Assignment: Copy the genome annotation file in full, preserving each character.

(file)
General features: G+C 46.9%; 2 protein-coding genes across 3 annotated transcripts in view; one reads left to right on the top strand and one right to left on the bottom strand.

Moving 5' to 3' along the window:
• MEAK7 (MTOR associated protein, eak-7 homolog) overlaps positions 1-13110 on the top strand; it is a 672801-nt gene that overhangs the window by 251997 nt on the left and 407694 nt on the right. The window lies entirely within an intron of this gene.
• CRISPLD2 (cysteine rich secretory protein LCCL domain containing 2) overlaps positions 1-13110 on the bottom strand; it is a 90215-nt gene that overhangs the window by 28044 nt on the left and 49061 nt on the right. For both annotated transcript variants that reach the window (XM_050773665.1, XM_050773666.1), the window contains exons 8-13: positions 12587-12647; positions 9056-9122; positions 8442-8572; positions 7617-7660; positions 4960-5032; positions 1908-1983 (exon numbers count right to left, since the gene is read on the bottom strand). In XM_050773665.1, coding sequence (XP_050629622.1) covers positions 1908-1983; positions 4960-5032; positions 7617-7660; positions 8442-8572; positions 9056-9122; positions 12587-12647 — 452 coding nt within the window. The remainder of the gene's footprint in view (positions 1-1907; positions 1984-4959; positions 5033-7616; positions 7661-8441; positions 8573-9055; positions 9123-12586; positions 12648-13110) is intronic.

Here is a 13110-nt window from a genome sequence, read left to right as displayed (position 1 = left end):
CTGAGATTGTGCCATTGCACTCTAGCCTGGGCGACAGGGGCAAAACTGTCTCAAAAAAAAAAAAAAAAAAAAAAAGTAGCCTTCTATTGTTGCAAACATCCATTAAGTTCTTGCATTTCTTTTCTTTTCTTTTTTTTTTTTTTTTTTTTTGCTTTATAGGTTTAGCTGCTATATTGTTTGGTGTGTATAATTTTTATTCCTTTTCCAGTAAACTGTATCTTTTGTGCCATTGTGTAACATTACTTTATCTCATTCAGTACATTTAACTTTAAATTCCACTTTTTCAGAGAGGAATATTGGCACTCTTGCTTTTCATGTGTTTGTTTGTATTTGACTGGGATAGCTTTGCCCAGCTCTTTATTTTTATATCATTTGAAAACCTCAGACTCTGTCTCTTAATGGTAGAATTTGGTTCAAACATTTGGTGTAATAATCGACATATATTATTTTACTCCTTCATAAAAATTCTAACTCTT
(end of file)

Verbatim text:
General features: G+C 46.9%; 2 protein-coding genes across 3 annotated transcripts in view; one reads left to right on the top strand and one right to left on the bottom strand.

Moving 5' to 3' along the window:
• MEAK7 (MTOR associated protein, eak-7 homolog) overlaps positions 1-13110 on the top strand; it is a 672801-nt gene that overhangs the window by 251997 nt on the left and 407694 nt on the right. The window lies entirely within an intron of this gene.
• CRISPLD2 (cysteine rich secretory protein LCCL domain containing 2) overlaps positions 1-13110 on the bottom strand; it is a 90215-nt gene that overhangs the window by 28044 nt on the left and 49061 nt on the right. For both annotated transcript variants that reach the window (XM_050773665.1, XM_050773666.1), the window contains exons 8-13: positions 12587-12647; positions 9056-9122; positions 8442-8572; positions 7617-7660; positions 4960-5032; positions 1908-1983 (exon numbers count right to left, since the gene is read on the bottom strand). In XM_050773665.1, coding sequence (XP_050629622.1) covers positions 1908-1983; positions 4960-5032; positions 7617-7660; positions 8442-8572; positions 9056-9122; positions 12587-12647 — 452 coding nt within the window. The remainder of the gene's footprint in view (positions 1-1907; positions 1984-4959; positions 5033-7616; positions 7661-8441; positions 8573-9055; positions 9123-12586; positions 12648-13110) is intronic.

Here is a 13110-nt window from a genome sequence, read left to right as displayed (position 1 = left end):
CTGAGATTGTGCCATTGCACTCTAGCCTGGGCGACAGGGGCAAAACTGTCTCAAAAAAAAAAAAAAAAAAAAAAAGTAGCCTTCTATTGTTGCAAACATCCATTAAGTTCTTGCATTTCTTTTCTTTTCTTTTTTTTTTTTTTTTTTTTTGCTTTATAGGTTTAGCTGCTATATTGTTTGGTGTGTATAATTTTTATTCCTTTTCCAGTAAACTGTATCTTTTGTGCCATTGTGTAACATTACTTTATCTCATTCAGTACATTTAACTTTAAATTCCACTTTTTCAGAGAGGAATATTGGCACTCTTGCTTTTCATGTGTTTGTTTGTATTTGACTGGGATAGCTTTGCCCAGCTCTTTATTTTTATATCATTTGAAAACCTCAGACTCTGTCTCTTAATGGTAGAATTTGGTTCAAACATTTGGTGTAATAATCGACATATATTATTTTACTCCTTCATAAAAATTCTAACTCTT